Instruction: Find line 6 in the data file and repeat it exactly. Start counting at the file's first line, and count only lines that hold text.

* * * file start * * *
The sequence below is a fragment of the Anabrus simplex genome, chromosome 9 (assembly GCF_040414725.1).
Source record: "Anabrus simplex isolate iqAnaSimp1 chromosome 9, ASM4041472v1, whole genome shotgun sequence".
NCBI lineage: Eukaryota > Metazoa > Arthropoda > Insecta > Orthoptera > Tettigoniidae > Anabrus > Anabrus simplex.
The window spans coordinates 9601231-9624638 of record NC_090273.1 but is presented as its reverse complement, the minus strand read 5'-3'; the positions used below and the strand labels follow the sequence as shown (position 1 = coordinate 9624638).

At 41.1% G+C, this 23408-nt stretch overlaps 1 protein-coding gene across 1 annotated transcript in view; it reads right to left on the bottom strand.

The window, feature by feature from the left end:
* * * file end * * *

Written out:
The window, feature by feature from the left end: